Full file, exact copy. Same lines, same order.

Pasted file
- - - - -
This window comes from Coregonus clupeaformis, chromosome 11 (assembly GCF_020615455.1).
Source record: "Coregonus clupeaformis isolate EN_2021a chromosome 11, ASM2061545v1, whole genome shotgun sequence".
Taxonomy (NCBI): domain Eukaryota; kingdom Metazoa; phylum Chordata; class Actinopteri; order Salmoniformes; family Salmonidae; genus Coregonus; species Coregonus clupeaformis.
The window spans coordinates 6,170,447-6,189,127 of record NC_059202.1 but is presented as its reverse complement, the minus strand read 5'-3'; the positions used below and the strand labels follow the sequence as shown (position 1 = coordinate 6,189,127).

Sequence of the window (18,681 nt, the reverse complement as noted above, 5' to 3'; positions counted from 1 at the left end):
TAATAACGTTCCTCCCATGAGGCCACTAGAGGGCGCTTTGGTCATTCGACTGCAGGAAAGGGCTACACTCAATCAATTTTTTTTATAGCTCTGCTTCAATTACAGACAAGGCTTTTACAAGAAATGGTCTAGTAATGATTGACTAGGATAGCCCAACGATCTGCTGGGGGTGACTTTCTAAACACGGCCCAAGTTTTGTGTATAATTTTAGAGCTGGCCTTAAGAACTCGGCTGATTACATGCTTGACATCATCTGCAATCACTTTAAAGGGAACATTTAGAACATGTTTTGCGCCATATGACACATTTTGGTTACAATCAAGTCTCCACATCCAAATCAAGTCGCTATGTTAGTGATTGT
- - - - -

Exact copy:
This window comes from Coregonus clupeaformis, chromosome 11 (assembly GCF_020615455.1).
Source record: "Coregonus clupeaformis isolate EN_2021a chromosome 11, ASM2061545v1, whole genome shotgun sequence".
Taxonomy (NCBI): domain Eukaryota; kingdom Metazoa; phylum Chordata; class Actinopteri; order Salmoniformes; family Salmonidae; genus Coregonus; species Coregonus clupeaformis.
The window spans coordinates 6,170,447-6,189,127 of record NC_059202.1 but is presented as its reverse complement, the minus strand read 5'-3'; the positions used below and the strand labels follow the sequence as shown (position 1 = coordinate 6,189,127).

Sequence of the window (18,681 nt, the reverse complement as noted above, 5' to 3'; positions counted from 1 at the left end):
TAATAACGTTCCTCCCATGAGGCCACTAGAGGGCGCTTTGGTCATTCGACTGCAGGAAAGGGCTACACTCAATCAATTTTTTTTATAGCTCTGCTTCAATTACAGACAAGGCTTTTACAAGAAATGGTCTAGTAATGATTGACTAGGATAGCCCAACGATCTGCTGGGGGTGACTTTCTAAACACGGCCCAAGTTTTGTGTATAATTTTAGAGCTGGCCTTAAGAACTCGGCTGATTACATGCTTGACATCATCTGCAATCACTTTAAAGGGAACATTTAGAACATGTTTTGCGCCATATGACACATTTTGGTTACAATCAAGTCTCCACATCCAAATCAAGTCGCTATGTTAGTGATTGT